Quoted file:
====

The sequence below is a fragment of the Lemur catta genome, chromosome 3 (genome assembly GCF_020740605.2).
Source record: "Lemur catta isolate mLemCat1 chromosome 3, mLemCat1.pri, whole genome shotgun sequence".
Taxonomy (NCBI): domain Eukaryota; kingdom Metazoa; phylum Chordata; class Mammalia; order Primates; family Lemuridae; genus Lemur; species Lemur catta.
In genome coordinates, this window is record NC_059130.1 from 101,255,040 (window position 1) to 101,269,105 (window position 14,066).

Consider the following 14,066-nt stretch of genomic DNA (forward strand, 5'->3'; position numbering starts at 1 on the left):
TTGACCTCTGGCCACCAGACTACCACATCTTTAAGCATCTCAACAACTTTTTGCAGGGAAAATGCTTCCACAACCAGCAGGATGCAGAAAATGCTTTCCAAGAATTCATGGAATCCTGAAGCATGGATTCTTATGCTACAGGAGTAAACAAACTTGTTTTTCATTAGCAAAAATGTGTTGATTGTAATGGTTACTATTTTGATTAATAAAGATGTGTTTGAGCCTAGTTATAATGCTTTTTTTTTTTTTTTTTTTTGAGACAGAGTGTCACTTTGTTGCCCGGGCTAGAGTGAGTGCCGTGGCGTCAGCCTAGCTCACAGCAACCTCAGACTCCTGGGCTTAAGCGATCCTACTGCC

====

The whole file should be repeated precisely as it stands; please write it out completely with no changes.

The sequence below is a fragment of the Lemur catta genome, chromosome 3 (genome assembly GCF_020740605.2).
Source record: "Lemur catta isolate mLemCat1 chromosome 3, mLemCat1.pri, whole genome shotgun sequence".
Taxonomy (NCBI): domain Eukaryota; kingdom Metazoa; phylum Chordata; class Mammalia; order Primates; family Lemuridae; genus Lemur; species Lemur catta.
In genome coordinates, this window is record NC_059130.1 from 101,255,040 (window position 1) to 101,269,105 (window position 14,066).

Consider the following 14,066-nt stretch of genomic DNA (forward strand, 5'->3'; position numbering starts at 1 on the left):
TTGACCTCTGGCCACCAGACTACCACATCTTTAAGCATCTCAACAACTTTTTGCAGGGAAAATGCTTCCACAACCAGCAGGATGCAGAAAATGCTTTCCAAGAATTCATGGAATCCTGAAGCATGGATTCTTATGCTACAGGAGTAAACAAACTTGTTTTTCATTAGCAAAAATGTGTTGATTGTAATGGTTACTATTTTGATTAATAAAGATGTGTTTGAGCCTAGTTATAATGCTTTTTTTTTTTTTTTTTTTTGAGACAGAGTGTCACTTTGTTGCCCGGGCTAGAGTGAGTGCCGTGGCGTCAGCCTAGCTCACAGCAACCTCAGACTCCTGGGCTTAAGCGATCCTACTGCC